Updated: Apr 9
By Stephanie Felzenberg
Mandated reporters are typically defined as professionals who have regular contact with vulnerable people, such as children, that are legally required to report any suspicion of child abuse or neglect to the relevant authorities. Mandated reporting regulations vary by state. In 47 states, mandated reporters are designated by their profession which often includes childcare providers. In Indiana, New Jersey, and Wyoming, all persons are required to report, regardless of their profession.
Those working as nannies who have reasonable cause to suspect or believe that a child under the age of 18 has been abused, neglected, or is placed in imminent risk of serious harm should feel confident in reporting their concerns to the local child protective services office or law enforcement agency. To become more comfortable with the role of being a mandated reporter, nannies should take mandated reporting training courses provided by the state in which they work. After training, nannies should feel confident in the following:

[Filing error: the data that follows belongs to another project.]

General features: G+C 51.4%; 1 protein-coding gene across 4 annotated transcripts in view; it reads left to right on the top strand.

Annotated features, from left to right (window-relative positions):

What the law requires of you as a mandated reporter
How to spot indicators of possible child abuse or neglect
How to talk to children about suspected abuse
How to make a report
What happens after a report is filed
Special issues related to child abuse reporting for childcare providers
Information about State Mandated Reporter Training Courses are provided by each state. A quick search for mandated reporting child abuse and the name of your state will provide you with government links, often to the state's Department of Children's Services.